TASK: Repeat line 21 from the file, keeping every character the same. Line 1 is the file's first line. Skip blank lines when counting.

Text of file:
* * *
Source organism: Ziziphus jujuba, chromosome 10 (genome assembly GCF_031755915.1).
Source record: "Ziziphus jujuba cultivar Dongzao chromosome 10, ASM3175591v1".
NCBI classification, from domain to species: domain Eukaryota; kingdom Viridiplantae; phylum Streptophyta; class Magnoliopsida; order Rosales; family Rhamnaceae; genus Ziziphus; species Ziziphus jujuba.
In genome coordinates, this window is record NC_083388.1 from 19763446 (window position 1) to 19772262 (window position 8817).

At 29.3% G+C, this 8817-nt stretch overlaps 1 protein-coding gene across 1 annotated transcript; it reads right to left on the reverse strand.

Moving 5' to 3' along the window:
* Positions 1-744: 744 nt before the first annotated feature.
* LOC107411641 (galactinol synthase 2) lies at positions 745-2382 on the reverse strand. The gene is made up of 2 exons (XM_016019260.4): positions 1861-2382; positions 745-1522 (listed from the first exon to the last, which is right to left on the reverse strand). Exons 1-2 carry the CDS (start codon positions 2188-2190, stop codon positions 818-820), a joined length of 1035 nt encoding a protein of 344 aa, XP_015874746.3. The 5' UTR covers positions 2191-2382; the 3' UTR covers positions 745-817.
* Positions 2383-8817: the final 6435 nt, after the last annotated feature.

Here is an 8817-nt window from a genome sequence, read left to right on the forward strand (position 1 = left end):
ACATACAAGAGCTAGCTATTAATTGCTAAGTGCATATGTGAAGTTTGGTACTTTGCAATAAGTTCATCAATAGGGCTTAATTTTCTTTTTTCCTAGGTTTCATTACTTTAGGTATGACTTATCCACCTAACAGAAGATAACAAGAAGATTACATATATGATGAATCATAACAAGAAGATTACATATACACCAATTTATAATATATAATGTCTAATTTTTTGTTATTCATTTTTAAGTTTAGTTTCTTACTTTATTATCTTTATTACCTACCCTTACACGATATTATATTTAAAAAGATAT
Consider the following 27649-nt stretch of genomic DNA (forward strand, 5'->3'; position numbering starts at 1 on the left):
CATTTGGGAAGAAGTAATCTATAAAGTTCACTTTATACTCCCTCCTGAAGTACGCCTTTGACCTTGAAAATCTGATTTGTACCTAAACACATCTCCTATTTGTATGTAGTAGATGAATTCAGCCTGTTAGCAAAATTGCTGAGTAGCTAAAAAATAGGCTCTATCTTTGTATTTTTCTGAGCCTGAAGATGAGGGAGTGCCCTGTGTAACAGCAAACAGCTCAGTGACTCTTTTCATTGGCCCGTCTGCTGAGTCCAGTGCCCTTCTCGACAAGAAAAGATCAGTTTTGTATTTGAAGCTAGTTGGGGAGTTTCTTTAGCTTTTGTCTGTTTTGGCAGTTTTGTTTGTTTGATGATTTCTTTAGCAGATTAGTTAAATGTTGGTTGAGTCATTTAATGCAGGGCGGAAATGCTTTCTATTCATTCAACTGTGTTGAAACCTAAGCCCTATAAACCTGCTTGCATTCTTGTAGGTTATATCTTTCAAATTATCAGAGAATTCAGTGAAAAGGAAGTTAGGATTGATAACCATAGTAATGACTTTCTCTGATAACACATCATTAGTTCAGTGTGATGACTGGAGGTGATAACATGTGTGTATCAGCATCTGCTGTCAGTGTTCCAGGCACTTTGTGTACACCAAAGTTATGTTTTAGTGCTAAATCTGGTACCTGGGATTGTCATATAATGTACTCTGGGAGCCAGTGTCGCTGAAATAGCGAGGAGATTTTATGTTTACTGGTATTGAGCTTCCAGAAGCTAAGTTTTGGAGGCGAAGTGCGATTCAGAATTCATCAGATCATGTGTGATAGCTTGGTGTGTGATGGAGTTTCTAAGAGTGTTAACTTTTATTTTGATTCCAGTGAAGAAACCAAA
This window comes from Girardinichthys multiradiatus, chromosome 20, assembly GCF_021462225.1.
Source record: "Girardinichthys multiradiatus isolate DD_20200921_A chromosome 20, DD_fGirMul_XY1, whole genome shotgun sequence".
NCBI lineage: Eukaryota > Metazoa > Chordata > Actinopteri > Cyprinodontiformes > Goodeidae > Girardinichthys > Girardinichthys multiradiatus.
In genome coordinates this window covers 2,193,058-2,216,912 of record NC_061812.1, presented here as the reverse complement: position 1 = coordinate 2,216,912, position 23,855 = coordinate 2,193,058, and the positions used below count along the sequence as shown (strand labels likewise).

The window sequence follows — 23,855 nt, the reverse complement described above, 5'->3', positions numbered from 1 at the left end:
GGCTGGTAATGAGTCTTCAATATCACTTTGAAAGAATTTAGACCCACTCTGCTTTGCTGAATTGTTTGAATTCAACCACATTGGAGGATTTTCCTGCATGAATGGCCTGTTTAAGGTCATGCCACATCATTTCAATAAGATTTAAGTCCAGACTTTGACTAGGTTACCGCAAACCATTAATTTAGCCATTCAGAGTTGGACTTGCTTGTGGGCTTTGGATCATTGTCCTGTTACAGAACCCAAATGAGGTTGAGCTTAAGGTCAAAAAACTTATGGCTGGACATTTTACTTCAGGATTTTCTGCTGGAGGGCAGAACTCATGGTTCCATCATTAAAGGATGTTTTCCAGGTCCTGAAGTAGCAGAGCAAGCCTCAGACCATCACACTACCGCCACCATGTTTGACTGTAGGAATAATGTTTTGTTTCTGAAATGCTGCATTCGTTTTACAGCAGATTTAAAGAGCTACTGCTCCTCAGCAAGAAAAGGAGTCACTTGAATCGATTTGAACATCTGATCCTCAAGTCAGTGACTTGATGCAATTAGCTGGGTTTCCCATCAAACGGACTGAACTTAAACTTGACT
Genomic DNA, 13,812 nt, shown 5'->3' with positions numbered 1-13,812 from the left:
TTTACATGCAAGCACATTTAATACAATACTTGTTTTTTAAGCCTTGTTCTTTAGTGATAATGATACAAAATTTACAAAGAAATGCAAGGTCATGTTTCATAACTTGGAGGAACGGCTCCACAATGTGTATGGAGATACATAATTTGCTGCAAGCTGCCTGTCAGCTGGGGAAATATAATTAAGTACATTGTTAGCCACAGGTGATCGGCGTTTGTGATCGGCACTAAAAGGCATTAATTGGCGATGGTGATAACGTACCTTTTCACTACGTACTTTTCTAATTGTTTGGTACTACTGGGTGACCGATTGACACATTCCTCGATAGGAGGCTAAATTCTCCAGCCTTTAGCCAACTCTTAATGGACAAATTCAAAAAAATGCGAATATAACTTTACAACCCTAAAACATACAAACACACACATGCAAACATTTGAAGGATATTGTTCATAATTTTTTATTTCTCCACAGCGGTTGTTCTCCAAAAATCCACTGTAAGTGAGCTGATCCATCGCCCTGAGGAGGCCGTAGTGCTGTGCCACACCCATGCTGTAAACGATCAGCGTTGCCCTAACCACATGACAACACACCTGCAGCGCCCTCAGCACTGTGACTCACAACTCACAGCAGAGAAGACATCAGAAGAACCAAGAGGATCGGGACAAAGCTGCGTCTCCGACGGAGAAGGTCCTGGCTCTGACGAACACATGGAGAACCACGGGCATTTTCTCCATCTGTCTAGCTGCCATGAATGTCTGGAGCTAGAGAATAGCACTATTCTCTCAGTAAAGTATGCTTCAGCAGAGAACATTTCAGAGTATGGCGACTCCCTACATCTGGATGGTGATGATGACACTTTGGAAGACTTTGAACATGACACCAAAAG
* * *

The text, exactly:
TTTACATGCAAGCACATTTAATACAATACTTGTTTTTTAAGCCTTGTTCTTTAGTGATAATGATACAAAATTTACAAAGAAATGCAAGGTCATGTTTCATAACTTGGAGGAACGGCTCCACAATGTGTATGGAGATACATAATTTGCTGCAAGCTGCCTGTCAGCTGGGGAAATATAATTAAGTACATTGTTAGCCACAGGTGATCGGCGTTTGTGATCGGCACTAAAAGGCATTAATTGGCGATGGTGATAACGTACCTTTTCACTACGTACTTTTCTAATTGTTTGGTACTACTGGGTGACCGATTGACACATTCCTCGATAGGAGGCTAAATTCTCCAGCCTTTAGCCAACTCTTAATGGACAAATTCAAAAAAATGCGAATATAACTTTACAACCCTAAAACATACAAACACACACATGCAAACATTTGAAGGATATTGTTCATAATTTTTTATTTCTCCACAGCGGTTGTTCTCCAAAAATCCACTGTAAGTGAGCTGATCCATCGCCCTGAGGAGGCCGTAGTGCTGTGCCACACCCATGCTGTAAACGATCAGCGTTGCCCTAACCACATGACAACACACCTGCAGCGCCCTCAGCACTGTGACTCACAACTCACAGCAGAGAAGACATCAGAAGAACCAAGAGGATCGGGACAAAGCTGCGTCTCCGACGGAGAAGGTCCTGGCTCTGACGAACACATGGAGAACCACGGGCATTTTCTCCATCTGTCTAGCTGCCATGAATGTCTGGAGCTAGAGAATAGCACTATTCTCTCAGTAAAGTATGCTTCAGCAGAGAACATTTCAGAGTATGGCGACTCCCTACATCTGGATGGTGATGATGACACTTTGGAAGACTTTGAACATGACACCAAAAG